Get moving. Nearly everyone with diabetes can benefit from getting more exercise. It's good for your heart, lowers your blood pressure, burns calories, and helps control your blood sugar and cholesterol levels. Together, this adds up to strong protection. 

Even brisk walking at least 5 days a week counts, so you don't need a gym. If 30 minutes seems like too much, start with less and build up slowly. The key is to walk at a brisk pace and to increase how long and how often you move.  

Track your steps every day. You can use an app on your smartphone or buy a pedometer (step counter). Seeing how many steps you take a day can motivate you to be more active.  

If you're not active now, let your doctor know you want to get started. They can let you know what's safe for you to do.

Choose heart-healthy fats. The kinds of fats in the foods you eat affect the cholesterol in your bloodstream. Skip processed snacks and sweets, fried foods, whole milk and cheese, solid fats like butter, and fatty red meats. They have saturated and trans fats, which are not good for your heart. Instead, pick unsaturated fats. They come mainly from plants, like vegetable oils, nuts, and seeds. They are thought of as "good" fats because they improve your cholesterol levels, which is good for your heart. 

Omega-3 fats are also heart-healthy. They help keep your arteries from clogging. So try to eat non-fried fish at least twice a week. Pick healthy fatty fishes like salmon, albacore tuna, sardines, rainbow trout, and mackerel to boost your omega-3 healthy fats. Soybean products, walnuts, flaxseed, and canola oil are other good sources of omega-3s.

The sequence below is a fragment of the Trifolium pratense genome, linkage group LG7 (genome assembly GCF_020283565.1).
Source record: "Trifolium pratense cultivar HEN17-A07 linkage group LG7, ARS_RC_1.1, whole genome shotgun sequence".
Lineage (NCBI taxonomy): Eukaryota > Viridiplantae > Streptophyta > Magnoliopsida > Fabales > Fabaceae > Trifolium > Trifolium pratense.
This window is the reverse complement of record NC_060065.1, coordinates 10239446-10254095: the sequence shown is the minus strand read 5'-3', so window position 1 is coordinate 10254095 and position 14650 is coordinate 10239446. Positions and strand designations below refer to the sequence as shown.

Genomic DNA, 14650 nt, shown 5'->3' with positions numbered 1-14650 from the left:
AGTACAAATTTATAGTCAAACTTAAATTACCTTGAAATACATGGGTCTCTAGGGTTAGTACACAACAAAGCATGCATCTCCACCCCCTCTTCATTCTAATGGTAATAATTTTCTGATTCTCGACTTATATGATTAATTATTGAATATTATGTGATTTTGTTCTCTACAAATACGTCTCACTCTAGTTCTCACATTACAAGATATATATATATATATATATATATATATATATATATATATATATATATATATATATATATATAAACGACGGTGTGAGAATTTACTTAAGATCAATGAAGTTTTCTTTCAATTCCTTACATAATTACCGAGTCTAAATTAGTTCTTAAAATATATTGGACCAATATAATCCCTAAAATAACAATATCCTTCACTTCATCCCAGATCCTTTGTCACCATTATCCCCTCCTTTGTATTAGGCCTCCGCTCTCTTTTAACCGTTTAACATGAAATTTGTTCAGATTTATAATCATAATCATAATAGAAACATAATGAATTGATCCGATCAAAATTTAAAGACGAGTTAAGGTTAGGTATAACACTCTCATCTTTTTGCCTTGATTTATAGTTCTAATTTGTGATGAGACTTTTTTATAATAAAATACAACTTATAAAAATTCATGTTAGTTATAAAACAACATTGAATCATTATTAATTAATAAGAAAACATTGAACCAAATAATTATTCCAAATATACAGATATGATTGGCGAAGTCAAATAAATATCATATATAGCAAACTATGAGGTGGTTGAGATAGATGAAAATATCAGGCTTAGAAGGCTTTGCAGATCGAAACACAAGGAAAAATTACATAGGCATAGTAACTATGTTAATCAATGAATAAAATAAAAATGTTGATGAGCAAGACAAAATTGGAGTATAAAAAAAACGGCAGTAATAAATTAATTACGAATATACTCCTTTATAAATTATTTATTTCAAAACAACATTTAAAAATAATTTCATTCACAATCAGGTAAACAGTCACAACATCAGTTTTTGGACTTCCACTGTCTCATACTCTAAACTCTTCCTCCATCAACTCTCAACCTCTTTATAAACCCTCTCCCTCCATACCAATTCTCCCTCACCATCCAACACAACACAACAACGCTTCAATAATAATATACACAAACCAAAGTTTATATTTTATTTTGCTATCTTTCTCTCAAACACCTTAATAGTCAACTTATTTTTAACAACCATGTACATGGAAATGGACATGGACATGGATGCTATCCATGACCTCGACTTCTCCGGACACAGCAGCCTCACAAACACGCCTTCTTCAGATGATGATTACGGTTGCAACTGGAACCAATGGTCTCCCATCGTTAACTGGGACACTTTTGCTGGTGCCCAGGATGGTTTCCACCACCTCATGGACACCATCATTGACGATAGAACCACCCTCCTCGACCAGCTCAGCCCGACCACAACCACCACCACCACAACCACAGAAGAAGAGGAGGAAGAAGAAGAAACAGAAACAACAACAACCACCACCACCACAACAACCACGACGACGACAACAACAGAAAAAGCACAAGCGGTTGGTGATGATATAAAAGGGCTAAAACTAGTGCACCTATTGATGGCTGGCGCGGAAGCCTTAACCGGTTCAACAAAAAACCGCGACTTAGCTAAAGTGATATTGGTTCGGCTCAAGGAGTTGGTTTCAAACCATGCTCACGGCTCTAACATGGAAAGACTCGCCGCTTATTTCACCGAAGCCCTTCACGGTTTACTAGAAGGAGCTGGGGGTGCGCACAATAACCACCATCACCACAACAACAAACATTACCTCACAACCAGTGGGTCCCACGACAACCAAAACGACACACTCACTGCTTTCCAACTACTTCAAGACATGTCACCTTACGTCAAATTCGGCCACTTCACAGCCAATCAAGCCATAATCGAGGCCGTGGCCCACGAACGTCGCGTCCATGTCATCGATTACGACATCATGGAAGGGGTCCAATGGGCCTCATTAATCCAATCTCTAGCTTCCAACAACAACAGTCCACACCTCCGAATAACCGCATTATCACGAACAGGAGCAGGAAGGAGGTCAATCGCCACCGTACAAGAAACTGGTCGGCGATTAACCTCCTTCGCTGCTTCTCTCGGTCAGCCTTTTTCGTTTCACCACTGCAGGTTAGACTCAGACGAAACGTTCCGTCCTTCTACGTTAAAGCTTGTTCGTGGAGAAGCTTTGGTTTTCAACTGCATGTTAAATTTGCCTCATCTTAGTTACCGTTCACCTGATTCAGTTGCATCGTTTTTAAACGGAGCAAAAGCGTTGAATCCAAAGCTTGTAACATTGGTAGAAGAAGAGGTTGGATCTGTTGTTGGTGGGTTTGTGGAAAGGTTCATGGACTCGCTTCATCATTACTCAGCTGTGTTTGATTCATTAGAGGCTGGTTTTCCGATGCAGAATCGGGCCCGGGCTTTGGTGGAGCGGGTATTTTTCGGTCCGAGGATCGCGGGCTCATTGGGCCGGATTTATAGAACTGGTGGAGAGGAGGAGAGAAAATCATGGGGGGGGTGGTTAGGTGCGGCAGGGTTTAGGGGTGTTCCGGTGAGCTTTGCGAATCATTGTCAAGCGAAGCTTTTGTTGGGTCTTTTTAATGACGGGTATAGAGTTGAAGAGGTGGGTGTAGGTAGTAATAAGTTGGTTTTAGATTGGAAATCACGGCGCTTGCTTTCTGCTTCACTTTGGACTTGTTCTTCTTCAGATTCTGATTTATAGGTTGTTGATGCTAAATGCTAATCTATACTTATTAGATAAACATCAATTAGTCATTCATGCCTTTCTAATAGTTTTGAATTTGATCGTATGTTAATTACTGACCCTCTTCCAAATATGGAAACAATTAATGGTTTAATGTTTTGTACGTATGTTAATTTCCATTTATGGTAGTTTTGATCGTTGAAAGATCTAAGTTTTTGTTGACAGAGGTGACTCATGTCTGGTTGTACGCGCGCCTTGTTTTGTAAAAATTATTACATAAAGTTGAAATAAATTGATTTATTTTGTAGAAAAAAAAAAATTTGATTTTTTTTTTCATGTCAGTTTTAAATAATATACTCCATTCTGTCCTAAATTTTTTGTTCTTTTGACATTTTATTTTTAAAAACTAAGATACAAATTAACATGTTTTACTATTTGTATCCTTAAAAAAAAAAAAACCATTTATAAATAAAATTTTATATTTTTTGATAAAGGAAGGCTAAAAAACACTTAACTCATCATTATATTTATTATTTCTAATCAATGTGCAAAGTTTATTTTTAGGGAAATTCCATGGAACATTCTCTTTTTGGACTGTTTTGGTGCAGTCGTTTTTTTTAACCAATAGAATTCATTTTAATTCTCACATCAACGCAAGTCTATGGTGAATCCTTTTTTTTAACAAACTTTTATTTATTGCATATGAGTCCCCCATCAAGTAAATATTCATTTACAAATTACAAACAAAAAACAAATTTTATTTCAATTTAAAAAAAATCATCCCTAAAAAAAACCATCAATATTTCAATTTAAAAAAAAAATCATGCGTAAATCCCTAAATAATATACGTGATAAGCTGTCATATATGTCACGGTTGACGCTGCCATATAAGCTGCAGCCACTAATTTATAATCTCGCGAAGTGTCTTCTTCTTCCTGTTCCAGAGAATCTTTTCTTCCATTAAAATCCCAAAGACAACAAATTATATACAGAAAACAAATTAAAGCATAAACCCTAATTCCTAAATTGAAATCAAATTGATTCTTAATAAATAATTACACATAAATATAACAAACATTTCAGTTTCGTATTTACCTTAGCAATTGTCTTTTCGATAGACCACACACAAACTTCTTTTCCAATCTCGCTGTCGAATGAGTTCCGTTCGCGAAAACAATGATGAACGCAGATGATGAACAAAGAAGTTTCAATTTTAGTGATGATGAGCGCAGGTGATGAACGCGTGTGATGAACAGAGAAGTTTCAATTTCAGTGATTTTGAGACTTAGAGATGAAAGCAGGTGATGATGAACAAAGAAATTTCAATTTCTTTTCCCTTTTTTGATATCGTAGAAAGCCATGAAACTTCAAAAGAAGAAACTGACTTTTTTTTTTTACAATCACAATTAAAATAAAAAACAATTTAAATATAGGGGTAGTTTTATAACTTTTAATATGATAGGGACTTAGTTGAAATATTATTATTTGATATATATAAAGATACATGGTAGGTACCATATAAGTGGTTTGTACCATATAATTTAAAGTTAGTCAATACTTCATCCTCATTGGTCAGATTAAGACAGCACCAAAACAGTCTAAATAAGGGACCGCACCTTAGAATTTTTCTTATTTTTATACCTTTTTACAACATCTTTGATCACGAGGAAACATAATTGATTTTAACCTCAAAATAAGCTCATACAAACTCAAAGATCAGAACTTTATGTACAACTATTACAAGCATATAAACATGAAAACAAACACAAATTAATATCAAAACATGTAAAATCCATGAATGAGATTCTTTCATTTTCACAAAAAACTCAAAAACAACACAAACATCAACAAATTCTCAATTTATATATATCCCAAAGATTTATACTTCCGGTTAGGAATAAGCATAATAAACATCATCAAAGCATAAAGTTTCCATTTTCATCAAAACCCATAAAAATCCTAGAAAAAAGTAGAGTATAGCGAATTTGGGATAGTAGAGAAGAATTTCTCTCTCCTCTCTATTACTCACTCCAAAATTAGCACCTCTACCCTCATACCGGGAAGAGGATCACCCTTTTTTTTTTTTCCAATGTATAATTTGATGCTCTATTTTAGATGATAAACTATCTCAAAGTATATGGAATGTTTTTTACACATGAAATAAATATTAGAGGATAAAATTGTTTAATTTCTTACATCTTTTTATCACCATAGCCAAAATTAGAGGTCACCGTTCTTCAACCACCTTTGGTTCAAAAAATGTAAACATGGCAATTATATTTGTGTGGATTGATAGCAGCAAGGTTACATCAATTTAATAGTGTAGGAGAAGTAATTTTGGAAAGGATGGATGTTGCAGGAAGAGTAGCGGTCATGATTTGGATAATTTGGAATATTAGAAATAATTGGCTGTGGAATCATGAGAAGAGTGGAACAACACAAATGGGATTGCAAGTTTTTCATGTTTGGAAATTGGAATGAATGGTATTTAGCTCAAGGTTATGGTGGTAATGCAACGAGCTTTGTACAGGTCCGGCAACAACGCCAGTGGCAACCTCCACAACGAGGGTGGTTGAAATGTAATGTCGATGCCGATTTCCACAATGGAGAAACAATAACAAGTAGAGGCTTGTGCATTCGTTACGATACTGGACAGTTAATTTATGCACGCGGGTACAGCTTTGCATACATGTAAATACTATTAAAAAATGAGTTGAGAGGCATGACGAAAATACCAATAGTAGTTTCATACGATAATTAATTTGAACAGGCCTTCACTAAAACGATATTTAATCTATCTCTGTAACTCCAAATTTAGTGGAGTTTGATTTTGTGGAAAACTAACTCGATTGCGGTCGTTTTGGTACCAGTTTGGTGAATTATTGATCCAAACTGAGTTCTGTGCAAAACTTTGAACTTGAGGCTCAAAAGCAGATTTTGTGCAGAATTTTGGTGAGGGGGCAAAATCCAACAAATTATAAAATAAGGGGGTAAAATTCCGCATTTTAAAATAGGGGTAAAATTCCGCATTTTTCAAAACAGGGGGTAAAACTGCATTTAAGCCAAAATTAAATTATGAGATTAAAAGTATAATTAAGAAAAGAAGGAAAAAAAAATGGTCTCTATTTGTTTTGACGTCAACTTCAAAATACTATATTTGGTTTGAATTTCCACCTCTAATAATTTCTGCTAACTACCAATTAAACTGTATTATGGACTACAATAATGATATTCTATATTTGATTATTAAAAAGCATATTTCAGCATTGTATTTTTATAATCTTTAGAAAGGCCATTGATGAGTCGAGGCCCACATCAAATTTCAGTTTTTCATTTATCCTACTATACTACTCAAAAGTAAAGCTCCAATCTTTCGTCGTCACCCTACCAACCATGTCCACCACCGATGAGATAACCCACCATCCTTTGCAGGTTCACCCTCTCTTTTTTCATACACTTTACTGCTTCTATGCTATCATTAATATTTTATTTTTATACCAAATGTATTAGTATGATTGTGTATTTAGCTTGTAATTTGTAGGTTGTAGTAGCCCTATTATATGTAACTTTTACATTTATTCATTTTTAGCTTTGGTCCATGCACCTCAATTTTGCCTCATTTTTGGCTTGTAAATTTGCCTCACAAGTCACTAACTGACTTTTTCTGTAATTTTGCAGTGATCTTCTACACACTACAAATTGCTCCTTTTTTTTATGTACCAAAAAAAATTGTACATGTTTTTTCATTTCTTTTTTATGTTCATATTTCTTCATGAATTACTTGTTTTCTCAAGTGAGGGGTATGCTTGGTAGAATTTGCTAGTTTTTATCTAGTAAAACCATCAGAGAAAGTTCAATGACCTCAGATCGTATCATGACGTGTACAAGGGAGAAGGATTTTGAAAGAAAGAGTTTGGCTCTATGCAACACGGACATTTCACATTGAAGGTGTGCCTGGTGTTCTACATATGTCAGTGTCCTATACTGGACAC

For the best heart benefits, go out with the "bad" fats and add "good" fats at the same time. Instead of a burger or ribs (which have unhealthy saturated fats), order grilled salmon or trout. Instead of using butter when cooking, use vegetable, olive, or canola oil. Instead of cheese on your sandwich, try a little avocado on it instead.

Fill up on whole grains, fruits, and vegetables. Whole grains, fruits, and vegetables are high in fiber and low in calories. That makes them ideal foods for staying at a healthy weight. A 2009 study found that people cut their risk of heart disease by 81% and their risk of stroke by 50% if they:

  • Kept their weight down
  • Exercised 3.5 hours or more a week
  • Didn't smoke
  • Ate whole grains, fruits, and vegetables

And a large 2011 study showed that Swedish women who ate a lot of antioxidant-rich fruits and vegetables cut their risk of stroke by 17%. Citrus fruits and dark orange, red, yellow, and green vegetables and fruits are good sources of antioxidants. Set a goal of filling half of your plate with fruit and vegetables.